Tuesday, 24 July 2012

Buzzer added, Code base released

A close up of the final board for the NRI 832.

I have added a piezo buzzer on the left. It provides a beep on start up and a beep whenever a key is pressed which does help with using the board.

Also, the final code archive should now be in the links on the right.

This is an archive of the entire project. If anyone wants to rebuild this, note that the Arduino code is included rather than linked - I couldn't figure out how to link 'C' code not part of the Arduino project in (I'm not even sure if it is possible) so this will require some tweaking.

Monday, 23 July 2012

From Prototype to Final

The last one was of course a prototype. I have now built a final permanent version on an Arduino Prototyping Shield with a detachable keyboard which is much easier to use than the old one hanging off the Arduino :)

Other than that it is much the same except the order of the LEDs is reversed. That's because this one is upside down to the prototype (the Arduino programming socket is now on the right).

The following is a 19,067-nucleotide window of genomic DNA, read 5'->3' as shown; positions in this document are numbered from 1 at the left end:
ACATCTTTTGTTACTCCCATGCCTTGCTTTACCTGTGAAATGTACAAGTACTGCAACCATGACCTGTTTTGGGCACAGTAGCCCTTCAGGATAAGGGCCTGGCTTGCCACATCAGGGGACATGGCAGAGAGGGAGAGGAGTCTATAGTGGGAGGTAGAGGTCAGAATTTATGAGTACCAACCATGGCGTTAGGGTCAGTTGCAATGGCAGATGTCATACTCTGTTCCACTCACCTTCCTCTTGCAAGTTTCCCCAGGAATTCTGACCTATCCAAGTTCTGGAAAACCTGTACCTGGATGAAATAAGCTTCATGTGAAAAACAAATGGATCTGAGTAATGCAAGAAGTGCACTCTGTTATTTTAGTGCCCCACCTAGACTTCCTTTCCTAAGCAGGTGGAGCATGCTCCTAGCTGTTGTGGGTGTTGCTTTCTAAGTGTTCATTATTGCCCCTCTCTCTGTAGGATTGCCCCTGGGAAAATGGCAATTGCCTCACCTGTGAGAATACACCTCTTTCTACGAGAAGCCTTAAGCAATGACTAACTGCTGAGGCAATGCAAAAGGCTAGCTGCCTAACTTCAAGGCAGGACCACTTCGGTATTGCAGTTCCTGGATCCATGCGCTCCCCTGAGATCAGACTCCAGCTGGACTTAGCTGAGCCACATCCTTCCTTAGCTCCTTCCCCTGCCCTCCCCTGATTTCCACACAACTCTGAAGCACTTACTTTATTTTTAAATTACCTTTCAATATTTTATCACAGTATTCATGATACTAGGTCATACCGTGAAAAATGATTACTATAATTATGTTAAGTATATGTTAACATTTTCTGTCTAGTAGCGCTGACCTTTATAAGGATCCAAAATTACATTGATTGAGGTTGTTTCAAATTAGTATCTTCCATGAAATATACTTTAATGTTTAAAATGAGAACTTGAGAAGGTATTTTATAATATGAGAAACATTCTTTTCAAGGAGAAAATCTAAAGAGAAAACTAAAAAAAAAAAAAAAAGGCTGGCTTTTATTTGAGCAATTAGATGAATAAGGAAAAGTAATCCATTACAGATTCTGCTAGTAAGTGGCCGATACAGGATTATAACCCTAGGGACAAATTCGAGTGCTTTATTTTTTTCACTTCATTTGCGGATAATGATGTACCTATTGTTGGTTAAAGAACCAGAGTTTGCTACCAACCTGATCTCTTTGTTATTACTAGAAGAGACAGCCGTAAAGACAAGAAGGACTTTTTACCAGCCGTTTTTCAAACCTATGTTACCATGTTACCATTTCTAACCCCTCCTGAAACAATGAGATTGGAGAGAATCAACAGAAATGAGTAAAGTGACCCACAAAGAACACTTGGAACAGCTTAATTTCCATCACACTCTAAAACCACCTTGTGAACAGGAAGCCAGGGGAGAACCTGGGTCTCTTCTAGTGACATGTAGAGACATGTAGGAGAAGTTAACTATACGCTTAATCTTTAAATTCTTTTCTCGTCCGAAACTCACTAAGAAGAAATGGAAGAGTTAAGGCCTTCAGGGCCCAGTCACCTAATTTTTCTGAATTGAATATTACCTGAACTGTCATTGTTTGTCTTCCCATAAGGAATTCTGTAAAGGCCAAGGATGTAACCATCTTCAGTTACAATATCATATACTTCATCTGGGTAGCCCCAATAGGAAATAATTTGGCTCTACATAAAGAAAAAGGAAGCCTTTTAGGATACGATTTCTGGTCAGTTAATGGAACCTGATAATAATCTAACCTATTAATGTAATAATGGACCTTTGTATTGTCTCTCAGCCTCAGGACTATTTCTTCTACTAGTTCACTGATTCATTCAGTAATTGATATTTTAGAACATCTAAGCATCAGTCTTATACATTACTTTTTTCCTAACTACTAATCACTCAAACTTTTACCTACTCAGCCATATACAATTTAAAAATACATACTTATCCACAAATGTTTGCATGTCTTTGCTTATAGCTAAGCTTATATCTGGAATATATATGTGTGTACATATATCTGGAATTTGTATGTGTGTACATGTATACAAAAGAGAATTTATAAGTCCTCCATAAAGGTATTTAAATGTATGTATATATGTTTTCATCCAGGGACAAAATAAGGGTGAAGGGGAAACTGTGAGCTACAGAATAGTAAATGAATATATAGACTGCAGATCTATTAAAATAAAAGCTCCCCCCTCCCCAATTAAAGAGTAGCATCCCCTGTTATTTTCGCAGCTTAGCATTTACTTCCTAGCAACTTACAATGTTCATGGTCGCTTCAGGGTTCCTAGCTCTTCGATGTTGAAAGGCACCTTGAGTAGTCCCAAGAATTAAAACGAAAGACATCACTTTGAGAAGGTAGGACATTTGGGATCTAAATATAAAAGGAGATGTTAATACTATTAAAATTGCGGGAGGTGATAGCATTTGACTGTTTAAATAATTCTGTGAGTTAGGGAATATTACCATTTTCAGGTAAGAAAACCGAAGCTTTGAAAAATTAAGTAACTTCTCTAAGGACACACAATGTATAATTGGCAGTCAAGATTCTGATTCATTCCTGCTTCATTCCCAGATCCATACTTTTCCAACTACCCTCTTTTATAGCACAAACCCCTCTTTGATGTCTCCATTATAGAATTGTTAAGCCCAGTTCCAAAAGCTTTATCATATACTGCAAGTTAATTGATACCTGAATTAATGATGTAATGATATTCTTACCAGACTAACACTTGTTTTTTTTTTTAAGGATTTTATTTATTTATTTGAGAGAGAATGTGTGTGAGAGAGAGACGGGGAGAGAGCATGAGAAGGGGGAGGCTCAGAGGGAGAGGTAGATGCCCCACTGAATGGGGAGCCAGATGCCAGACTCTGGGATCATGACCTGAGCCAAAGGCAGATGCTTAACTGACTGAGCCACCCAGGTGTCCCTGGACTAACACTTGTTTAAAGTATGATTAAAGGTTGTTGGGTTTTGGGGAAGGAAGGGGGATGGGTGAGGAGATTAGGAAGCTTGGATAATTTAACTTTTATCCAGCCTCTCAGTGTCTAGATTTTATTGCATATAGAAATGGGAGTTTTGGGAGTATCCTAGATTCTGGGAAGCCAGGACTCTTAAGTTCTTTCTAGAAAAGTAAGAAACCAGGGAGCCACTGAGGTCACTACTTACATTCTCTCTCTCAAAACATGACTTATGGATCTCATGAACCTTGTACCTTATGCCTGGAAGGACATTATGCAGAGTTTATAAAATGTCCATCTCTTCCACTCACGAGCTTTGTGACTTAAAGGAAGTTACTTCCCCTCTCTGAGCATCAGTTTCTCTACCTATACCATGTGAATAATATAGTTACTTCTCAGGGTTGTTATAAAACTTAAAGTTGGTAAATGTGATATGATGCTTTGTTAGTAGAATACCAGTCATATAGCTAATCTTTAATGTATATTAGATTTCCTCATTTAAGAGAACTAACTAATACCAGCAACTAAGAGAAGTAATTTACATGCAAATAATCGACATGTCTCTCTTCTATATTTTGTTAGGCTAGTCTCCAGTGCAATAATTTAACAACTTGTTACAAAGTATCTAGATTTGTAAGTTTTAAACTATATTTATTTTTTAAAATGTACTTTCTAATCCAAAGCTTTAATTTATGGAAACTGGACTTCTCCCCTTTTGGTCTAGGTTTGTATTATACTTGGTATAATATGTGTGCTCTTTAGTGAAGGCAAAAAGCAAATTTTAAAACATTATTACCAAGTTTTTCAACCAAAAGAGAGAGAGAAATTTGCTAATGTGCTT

The design is the same - 8 LEDs, 8 1k Resistors, 3 x 4 7 pin keypad, Arduino Duemanona - that thing, Uno, Leonardo, just about any Arduino is up to this.

I might add a beeper to this, for the following reasons.
  • I've got one in my box of electronic bits.
  • I've got some unused Arduino pins
  • I can use it to give audio feedback on key presses
  • I can (maybe) add some Audio instructions to the NRI832.

With the policy of plausible-in-1972-hardware (like the RAM* and Subroutine system)) though this means that hardware improvements have to be reasonably plausible.

I can't just plug an AY-3-8912 (award yourself 1 retropoint if you know what that is without looking). It would have to be something like a latch feeding a programmable down counter with bit 0 driving a speaker.